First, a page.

Florida auctioneer fined $1.5 million for selling rhino horns
A Florida auction house owner pleaded guilty to selling illegal rhinoceros horns and elephant ivory and will pay a $1.5 million fine as well as face possible jail time, US authorities said Wednesday.
Christopher Hayes, the president and owner of the auction house Elite Estate Buyers Inc., doing business as Elite Decorative Arts in Boynton Beach, Florida, pleaded guilty Wednesday in a US District Court in Miami.
Hayes, 55, pleaded guilty to “an illegal wildlife trafficking and smuggling conspiracy in which the auction house sold rhinoceros horns and objects made from rhino horn, elephant ivory and coral that were smuggled from the United States to China,” the Department of Justice said in a statement.
Hayes was caught in a sting that came as part of an ongoing special investigation called Operation Crash that has netted numerous criminals in the rhino horn trade in recent years.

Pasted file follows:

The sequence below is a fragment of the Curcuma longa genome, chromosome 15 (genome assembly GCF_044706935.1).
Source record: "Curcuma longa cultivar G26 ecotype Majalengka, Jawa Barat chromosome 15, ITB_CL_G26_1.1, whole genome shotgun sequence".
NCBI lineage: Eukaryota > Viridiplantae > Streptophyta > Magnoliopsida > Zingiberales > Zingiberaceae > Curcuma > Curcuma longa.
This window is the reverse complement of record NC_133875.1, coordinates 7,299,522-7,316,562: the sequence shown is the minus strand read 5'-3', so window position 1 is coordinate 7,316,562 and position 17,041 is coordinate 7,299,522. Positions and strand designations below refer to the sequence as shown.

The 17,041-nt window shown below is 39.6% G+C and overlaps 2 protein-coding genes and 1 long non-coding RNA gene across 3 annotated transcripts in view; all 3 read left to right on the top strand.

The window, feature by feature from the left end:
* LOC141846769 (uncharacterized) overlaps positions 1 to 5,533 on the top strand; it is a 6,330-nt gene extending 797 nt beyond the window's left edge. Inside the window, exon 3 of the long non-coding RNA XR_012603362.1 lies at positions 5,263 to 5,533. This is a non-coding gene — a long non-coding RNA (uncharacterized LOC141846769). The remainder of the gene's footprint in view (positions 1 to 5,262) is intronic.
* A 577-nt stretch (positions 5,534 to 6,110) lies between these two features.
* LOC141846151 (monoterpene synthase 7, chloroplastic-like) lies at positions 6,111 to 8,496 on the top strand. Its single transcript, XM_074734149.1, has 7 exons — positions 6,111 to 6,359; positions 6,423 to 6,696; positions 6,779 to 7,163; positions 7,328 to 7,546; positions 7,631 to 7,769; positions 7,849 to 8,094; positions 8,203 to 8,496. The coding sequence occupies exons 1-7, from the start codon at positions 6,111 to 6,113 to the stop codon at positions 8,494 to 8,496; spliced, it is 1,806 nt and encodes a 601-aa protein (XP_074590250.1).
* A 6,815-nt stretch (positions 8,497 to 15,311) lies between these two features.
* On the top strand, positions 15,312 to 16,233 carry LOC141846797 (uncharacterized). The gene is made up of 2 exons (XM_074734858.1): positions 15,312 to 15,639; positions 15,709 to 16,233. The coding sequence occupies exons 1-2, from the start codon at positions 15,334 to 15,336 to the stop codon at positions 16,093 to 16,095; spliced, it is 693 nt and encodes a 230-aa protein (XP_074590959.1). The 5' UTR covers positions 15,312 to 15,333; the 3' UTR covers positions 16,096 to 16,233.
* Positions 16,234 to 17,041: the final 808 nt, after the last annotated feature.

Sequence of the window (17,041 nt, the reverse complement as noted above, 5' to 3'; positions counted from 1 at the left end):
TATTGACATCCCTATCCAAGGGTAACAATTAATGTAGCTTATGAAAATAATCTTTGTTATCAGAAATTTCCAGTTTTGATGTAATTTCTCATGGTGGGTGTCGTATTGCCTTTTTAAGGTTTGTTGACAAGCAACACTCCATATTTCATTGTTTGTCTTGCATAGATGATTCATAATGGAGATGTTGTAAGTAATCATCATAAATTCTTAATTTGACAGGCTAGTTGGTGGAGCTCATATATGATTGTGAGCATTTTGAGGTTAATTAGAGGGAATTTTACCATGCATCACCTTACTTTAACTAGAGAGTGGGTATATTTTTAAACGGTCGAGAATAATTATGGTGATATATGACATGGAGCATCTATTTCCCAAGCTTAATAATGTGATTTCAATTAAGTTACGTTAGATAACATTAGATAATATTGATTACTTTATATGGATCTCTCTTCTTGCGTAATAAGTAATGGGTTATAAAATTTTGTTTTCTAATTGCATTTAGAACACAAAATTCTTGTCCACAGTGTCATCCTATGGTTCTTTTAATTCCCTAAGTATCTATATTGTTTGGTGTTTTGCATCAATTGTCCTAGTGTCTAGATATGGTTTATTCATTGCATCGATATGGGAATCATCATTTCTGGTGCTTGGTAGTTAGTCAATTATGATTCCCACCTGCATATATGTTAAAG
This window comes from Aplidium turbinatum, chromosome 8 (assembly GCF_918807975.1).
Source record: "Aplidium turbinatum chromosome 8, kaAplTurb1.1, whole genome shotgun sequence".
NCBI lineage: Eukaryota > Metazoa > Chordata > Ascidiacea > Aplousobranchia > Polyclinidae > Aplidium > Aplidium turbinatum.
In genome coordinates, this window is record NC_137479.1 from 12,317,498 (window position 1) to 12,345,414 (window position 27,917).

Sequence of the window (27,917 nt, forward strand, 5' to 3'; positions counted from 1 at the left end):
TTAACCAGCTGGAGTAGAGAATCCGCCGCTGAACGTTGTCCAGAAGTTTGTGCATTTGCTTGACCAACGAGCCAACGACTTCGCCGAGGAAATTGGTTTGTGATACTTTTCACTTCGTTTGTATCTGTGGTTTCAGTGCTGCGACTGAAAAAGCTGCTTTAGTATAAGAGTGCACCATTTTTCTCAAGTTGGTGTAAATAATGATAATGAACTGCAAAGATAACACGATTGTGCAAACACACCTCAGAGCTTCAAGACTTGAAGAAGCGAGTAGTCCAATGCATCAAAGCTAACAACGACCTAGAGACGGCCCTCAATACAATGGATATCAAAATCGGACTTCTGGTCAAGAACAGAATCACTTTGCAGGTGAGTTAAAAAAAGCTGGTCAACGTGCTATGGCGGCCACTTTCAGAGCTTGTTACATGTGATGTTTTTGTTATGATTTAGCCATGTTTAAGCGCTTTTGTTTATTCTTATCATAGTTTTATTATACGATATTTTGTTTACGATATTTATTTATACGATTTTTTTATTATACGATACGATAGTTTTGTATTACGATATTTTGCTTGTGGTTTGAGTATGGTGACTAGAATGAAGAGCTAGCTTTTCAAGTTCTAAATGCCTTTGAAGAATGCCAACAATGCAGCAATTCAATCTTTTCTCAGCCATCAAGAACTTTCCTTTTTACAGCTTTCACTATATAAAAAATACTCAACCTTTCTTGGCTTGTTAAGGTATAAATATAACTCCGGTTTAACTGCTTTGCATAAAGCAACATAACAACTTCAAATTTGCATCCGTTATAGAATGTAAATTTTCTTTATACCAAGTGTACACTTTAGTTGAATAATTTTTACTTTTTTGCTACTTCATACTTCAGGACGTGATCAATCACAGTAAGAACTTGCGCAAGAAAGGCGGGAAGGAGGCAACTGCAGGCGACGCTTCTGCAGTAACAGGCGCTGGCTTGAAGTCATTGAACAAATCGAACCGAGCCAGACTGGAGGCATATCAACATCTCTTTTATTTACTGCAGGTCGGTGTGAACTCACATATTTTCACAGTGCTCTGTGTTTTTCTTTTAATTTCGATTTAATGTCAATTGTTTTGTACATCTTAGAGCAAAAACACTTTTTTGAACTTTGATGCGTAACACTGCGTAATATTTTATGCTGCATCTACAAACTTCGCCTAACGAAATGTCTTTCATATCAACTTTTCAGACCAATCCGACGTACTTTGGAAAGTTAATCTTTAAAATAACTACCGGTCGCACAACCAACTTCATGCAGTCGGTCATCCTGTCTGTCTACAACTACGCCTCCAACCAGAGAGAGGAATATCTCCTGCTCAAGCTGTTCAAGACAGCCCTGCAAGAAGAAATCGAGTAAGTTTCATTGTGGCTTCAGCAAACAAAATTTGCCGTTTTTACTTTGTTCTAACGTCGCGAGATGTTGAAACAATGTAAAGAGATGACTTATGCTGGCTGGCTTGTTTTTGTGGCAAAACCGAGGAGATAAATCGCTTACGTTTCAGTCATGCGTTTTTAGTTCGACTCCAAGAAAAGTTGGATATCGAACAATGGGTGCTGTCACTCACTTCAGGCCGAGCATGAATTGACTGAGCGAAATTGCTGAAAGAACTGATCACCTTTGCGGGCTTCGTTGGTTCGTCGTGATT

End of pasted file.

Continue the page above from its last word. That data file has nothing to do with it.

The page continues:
Court records show Hayes and his company sold six endangered black rhino horns. Two were sold for $80,500 to a Texas resident involved in smuggling the horns to China.
Undercover agents with the US Fish and Wildlife Service bought two more, and another undercover agent consigned two horns for auction.
“Elite aided foreign buyers by directing them to third-party shipping stores that were willing to send the wildlife out of the country with false paperwork,” said the statement.
“As part of today’s plea agreement, Hayes and Elite have admitted to being part of a far reaching felony conspiracy in which the company helped smugglers traffic in endangered and protected species in interstate and foreign commerce, and falsified records and shipping documents related to the wildlife purchases in order to avoid the scrutiny of the FWS and US Customs and Border Protection.”
Hayes has not yet been sentenced but could face up to five years in prison.
Hayes and the auction house were not immediately available for comment Wednesday.